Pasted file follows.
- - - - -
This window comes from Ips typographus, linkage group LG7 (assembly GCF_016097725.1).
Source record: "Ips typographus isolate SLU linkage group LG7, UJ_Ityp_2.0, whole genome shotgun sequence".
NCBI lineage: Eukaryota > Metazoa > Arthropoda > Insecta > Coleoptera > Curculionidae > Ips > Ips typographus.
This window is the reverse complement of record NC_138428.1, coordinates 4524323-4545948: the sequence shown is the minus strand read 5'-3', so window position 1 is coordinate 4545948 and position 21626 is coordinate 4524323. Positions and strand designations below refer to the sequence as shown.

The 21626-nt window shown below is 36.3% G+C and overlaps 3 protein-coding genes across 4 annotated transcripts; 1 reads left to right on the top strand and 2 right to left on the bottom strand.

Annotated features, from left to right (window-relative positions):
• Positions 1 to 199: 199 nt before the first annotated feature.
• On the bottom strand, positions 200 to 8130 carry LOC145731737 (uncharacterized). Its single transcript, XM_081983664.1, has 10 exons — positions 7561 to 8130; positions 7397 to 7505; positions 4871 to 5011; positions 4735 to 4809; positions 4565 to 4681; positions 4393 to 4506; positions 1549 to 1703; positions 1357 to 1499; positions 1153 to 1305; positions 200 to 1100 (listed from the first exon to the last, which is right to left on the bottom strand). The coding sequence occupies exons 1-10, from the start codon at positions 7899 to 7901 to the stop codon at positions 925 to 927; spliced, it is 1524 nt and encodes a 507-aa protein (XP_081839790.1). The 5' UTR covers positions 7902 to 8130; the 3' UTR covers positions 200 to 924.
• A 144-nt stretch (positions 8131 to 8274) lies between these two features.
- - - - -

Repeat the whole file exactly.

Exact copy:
This window comes from Ips typographus, linkage group LG7 (assembly GCF_016097725.1).
Source record: "Ips typographus isolate SLU linkage group LG7, UJ_Ityp_2.0, whole genome shotgun sequence".
NCBI lineage: Eukaryota > Metazoa > Arthropoda > Insecta > Coleoptera > Curculionidae > Ips > Ips typographus.
This window is the reverse complement of record NC_138428.1, coordinates 4524323-4545948: the sequence shown is the minus strand read 5'-3', so window position 1 is coordinate 4545948 and position 21626 is coordinate 4524323. Positions and strand designations below refer to the sequence as shown.

The 21626-nt window shown below is 36.3% G+C and overlaps 3 protein-coding genes across 4 annotated transcripts; 1 reads left to right on the top strand and 2 right to left on the bottom strand.

Annotated features, from left to right (window-relative positions):
• Positions 1 to 199: 199 nt before the first annotated feature.
• On the bottom strand, positions 200 to 8130 carry LOC145731737 (uncharacterized). Its single transcript, XM_081983664.1, has 10 exons — positions 7561 to 8130; positions 7397 to 7505; positions 4871 to 5011; positions 4735 to 4809; positions 4565 to 4681; positions 4393 to 4506; positions 1549 to 1703; positions 1357 to 1499; positions 1153 to 1305; positions 200 to 1100 (listed from the first exon to the last, which is right to left on the bottom strand). The coding sequence occupies exons 1-10, from the start codon at positions 7899 to 7901 to the stop codon at positions 925 to 927; spliced, it is 1524 nt and encodes a 507-aa protein (XP_081839790.1). The 5' UTR covers positions 7902 to 8130; the 3' UTR covers positions 200 to 924.
• A 144-nt stretch (positions 8131 to 8274) lies between these two features.